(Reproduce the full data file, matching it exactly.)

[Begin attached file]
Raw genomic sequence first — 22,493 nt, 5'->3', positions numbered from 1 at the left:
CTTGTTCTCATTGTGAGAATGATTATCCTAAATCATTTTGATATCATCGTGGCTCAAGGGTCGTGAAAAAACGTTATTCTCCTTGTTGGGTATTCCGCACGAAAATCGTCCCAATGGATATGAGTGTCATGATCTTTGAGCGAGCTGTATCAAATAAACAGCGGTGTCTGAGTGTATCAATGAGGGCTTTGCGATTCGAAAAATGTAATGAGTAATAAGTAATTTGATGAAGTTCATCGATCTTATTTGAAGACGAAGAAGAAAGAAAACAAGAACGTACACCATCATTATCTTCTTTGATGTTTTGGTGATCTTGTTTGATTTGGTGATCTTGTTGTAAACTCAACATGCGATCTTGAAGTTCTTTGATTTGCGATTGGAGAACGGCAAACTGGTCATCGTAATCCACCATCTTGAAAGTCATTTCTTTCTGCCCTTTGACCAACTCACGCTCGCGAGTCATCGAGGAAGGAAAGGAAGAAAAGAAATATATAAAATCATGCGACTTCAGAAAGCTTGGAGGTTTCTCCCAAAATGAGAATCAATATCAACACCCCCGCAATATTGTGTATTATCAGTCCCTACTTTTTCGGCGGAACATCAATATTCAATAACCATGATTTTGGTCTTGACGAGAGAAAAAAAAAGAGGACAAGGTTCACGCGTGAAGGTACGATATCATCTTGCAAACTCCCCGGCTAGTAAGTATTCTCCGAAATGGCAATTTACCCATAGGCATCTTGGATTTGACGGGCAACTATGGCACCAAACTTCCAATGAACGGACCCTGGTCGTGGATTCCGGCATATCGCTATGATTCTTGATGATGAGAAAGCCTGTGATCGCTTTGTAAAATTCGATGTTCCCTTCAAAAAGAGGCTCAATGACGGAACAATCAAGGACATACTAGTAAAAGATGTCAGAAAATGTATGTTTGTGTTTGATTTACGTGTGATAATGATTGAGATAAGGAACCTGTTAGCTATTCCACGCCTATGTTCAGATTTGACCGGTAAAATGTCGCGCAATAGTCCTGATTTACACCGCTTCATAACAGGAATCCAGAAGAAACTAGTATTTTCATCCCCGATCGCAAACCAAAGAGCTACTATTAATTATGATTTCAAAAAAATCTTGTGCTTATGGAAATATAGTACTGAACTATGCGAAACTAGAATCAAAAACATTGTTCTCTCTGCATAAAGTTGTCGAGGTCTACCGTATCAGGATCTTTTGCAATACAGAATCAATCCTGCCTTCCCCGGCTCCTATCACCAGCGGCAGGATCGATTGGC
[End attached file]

Raw genomic sequence first — 22,493 nt, 5'->3', positions numbered from 1 at the left:
CTTGTTCTCATTGTGAGAATGATTATCCTAAATCATTTTGATATCATCGTGGCTCAAGGGTCGTGAAAAAACGTTATTCTCCTTGTTGGGTATTCCGCACGAAAATCGTCCCAATGGATATGAGTGTCATGATCTTTGAGCGAGCTGTATCAAATAAACAGCGGTGTCTGAGTGTATCAATGAGGGCTTTGCGATTCGAAAAATGTAATGAGTAATAAGTAATTTGATGAAGTTCATCGATCTTATTTGAAGACGAAGAAGAAAGAAAACAAGAACGTACACCATCATTATCTTCTTTGATGTTTTGGTGATCTTGTTTGATTTGGTGATCTTGTTGTAAACTCAACATGCGATCTTGAAGTTCTTTGATTTGCGATTGGAGAACGGCAAACTGGTCATCGTAATCCACCATCTTGAAAGTCATTTCTTTCTGCCCTTTGACCAACTCACGCTCGCGAGTCATCGAGGAAGGAAAGGAAGAAAAGAAATATATAAAATCATGCGACTTCAGAAAGCTTGGAGGTTTCTCCCAAAATGAGAATCAATATCAACACCCCCGCAATATTGTGTATTATCAGTCCCTACTTTTTCGGCGGAACATCAATATTCAATAACCATGATTTTGGTCTTGACGAGAGAAAAAAAAAGAGGACAAGGTTCACGCGTGAAGGTACGATATCATCTTGCAAACTCCCCGGCTAGTAAGTATTCTCCGAAATGGCAATTTACCCATAGGCATCTTGGATTTGACGGGCAACTATGGCACCAAACTTCCAATGAACGGACCCTGGTCGTGGATTCCGGCATATCGCTATGATTCTTGATGATGAGAAAGCCTGTGATCGCTTTGTAAAATTCGATGTTCCCTTCAAAAAGAGGCTCAATGACGGAACAATCAAGGACATACTAGTAAAAGATGTCAGAAAATGTATGTTTGTGTTTGATTTACGTGTGATAATGATTGAGATAAGGAACCTGTTAGCTATTCCACGCCTATGTTCAGATTTGACCGGTAAAATGTCGCGCAATAGTCCTGATTTACACCGCTTCATAACAGGAATCCAGAAGAAACTAGTATTTTCATCCCCGATCGCAAACCAAAGAGCTACTATTAATTATGATTTCAAAAAAATCTTGTGCTTATGGAAATATAGTACTGAACTATGCGAAACTAGAATCAAAAACATTGTTCTCTCTGCATAAAGTTGTCGAGGTCTACCGTATCAGGATCTTTTGCAATACAGAATCAATCCTGCCTTCCCCGGCTCCTATCACCAGCGGCAGGATCGATTGGC